3. There is a complication related to active and engaged arbitrators, in that the community includes a number of users with grudges, and users who have a personal agendas, and these are often quite separate from any actual neutral assessment of the role as carried out. Factors within this complication include significant bad faith, attacks, conspiracy theorizing, rumor, and speculative hearsay. As well, many users felt very badly let down by Arbcom (either in 2008 or historically) and inclined to believe or wish to express their disapproval on an individual, whether well or badly judged. In this area, the community broadly does not fully know what to believe or trust since the deciding factor is more likely a kind of general backlash.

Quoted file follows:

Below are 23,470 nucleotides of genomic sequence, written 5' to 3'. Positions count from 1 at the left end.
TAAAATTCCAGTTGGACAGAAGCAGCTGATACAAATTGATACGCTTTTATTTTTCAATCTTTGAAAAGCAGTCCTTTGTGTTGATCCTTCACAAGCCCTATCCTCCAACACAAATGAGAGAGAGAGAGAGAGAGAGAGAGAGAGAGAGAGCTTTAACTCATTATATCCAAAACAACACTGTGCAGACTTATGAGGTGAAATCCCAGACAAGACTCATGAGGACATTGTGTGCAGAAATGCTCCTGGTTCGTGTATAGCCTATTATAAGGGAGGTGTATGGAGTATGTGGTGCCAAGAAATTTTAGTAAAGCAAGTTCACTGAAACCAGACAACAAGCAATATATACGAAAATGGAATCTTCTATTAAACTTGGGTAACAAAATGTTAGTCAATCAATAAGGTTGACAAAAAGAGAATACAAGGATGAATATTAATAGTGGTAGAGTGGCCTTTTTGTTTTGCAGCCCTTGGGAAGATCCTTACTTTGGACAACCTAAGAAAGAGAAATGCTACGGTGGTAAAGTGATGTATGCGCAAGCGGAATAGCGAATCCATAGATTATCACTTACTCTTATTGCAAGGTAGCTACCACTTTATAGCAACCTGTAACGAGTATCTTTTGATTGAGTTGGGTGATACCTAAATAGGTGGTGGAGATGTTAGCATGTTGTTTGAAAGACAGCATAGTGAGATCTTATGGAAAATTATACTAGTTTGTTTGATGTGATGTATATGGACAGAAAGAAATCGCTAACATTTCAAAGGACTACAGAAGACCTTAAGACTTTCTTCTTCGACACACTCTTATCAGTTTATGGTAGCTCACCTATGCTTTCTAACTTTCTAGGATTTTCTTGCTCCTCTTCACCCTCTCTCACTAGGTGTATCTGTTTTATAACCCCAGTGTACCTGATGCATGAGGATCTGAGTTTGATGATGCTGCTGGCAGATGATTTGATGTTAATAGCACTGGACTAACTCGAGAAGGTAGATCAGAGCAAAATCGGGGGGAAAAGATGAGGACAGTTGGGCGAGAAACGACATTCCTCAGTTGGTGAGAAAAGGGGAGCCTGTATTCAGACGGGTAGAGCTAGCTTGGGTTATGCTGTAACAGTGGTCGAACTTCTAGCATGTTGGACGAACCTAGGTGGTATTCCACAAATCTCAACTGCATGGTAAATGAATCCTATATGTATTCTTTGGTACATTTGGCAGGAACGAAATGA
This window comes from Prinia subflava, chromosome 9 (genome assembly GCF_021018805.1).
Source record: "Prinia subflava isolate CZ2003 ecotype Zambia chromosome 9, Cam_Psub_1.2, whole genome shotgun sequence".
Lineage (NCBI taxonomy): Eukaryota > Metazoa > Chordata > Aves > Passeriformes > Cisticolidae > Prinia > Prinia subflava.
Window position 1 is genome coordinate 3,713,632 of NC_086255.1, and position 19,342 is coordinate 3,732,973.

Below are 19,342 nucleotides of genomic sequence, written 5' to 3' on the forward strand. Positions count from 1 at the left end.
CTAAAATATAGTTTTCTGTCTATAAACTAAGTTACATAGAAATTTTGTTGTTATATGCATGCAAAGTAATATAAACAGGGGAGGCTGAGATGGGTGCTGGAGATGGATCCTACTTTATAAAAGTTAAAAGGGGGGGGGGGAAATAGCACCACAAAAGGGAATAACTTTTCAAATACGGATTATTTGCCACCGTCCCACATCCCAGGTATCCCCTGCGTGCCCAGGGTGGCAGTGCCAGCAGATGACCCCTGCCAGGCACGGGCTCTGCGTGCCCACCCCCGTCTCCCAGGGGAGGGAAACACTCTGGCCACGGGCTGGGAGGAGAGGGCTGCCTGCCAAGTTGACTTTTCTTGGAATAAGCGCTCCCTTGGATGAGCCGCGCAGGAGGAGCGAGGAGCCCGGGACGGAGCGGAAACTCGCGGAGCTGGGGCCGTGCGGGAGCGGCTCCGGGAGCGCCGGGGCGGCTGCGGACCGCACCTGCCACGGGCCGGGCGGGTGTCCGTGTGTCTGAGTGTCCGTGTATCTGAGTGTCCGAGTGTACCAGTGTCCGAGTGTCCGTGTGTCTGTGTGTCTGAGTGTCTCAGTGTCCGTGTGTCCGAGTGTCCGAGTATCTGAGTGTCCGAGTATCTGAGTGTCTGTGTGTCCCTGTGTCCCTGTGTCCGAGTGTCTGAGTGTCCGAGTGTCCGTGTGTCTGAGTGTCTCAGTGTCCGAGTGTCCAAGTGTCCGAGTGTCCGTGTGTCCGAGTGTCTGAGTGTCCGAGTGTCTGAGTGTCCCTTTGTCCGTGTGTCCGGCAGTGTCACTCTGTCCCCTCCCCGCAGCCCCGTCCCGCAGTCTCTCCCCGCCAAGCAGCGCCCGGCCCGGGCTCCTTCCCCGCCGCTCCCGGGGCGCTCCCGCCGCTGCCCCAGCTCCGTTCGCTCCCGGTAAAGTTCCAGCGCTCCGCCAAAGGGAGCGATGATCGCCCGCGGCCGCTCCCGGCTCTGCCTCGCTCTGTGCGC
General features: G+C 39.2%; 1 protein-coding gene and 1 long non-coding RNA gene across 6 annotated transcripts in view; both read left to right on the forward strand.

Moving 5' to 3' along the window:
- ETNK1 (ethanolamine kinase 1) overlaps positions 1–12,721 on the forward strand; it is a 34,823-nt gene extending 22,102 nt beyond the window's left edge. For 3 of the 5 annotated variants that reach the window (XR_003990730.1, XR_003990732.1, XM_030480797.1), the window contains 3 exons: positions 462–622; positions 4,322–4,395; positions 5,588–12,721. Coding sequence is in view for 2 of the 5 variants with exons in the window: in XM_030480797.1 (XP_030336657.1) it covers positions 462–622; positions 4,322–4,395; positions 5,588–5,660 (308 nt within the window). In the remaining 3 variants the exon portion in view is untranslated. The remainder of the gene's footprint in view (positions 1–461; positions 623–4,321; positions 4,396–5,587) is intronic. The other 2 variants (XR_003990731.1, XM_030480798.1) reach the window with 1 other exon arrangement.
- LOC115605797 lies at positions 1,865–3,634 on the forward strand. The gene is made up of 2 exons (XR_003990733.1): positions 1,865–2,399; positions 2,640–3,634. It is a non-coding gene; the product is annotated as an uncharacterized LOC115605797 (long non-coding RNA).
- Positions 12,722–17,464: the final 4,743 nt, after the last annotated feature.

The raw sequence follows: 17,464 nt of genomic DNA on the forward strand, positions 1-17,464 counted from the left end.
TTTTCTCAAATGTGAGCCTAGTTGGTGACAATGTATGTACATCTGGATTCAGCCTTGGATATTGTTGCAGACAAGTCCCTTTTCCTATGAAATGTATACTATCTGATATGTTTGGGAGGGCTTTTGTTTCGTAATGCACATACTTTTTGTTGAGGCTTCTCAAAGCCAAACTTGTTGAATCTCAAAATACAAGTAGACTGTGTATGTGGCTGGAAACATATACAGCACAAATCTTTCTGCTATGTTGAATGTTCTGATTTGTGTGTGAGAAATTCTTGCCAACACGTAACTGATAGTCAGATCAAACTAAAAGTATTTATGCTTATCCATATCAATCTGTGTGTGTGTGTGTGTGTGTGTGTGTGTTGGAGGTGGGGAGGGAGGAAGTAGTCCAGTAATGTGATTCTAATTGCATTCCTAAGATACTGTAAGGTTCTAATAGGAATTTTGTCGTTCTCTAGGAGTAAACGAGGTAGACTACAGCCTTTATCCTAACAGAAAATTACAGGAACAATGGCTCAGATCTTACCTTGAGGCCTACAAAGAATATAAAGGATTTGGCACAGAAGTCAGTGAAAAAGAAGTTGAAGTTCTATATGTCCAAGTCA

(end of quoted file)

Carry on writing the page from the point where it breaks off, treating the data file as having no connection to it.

4. Community dispute resolution processes cannot resolve this. They may at best see the matter dissipate, in which case much of the raw data needed to form a view is unknown and will remain so. This would be unfair to the community, to the committee, and to myself.
  5. Arbcom itself is at risk of being too close to the issue, and hence it rightly may fear being tainted or overshadowed in its 2009 reform agenda by this matter, which it may rightly regard as a 2008 "albatross". It may be torn between wanting fairness, wanting to recognize communal feelings, and wanting to rid itself of the issue entirely by "cutting the Gordian knot". The latter must surely be extremely tempting in terms of resolution.

    Although I have asked about self-requested RFAR -- our highest level of dispute handling -- in my view Arbcom cannot easily take on this role (despite being "within remit") as it has a more important job to do, namely serving and focussing on the community. There is a possibility that in fact it cannot take on this case in a practical sense without imperilling its other remits. I may be wrong, but that would be a clear point to consider.